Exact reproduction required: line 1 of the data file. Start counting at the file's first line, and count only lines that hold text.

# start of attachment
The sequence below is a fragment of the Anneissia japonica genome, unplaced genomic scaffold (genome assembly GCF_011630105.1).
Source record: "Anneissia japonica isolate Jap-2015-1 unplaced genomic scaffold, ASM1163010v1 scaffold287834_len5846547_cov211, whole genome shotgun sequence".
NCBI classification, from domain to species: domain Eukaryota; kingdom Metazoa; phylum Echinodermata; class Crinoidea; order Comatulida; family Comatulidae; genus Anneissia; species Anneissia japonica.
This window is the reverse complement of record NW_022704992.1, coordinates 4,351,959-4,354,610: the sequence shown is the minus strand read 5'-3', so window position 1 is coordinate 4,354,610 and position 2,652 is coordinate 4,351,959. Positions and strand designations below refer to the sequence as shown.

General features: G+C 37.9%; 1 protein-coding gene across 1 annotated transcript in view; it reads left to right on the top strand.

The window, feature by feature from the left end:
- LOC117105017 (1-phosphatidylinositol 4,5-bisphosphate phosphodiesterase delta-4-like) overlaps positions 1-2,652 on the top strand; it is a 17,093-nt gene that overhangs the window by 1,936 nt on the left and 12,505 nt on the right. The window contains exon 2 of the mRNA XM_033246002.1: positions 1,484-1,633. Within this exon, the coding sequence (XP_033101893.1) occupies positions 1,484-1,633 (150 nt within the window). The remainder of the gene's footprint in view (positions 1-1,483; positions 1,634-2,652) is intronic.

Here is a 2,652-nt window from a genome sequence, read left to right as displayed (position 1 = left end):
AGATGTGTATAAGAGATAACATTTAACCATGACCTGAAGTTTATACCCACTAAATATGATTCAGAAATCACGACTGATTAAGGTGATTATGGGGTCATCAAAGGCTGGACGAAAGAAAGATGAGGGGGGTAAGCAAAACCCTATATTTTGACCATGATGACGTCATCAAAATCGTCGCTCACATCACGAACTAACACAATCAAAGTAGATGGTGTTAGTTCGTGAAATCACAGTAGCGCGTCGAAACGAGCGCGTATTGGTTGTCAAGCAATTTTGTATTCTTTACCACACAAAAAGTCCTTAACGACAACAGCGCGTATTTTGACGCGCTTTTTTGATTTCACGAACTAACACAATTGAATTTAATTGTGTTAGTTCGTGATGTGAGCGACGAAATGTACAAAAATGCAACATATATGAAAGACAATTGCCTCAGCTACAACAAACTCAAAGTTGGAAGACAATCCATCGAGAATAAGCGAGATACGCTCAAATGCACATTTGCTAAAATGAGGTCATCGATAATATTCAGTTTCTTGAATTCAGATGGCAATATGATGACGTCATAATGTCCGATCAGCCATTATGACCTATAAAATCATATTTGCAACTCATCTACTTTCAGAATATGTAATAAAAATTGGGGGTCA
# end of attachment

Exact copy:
The sequence below is a fragment of the Anneissia japonica genome, unplaced genomic scaffold (genome assembly GCF_011630105.1).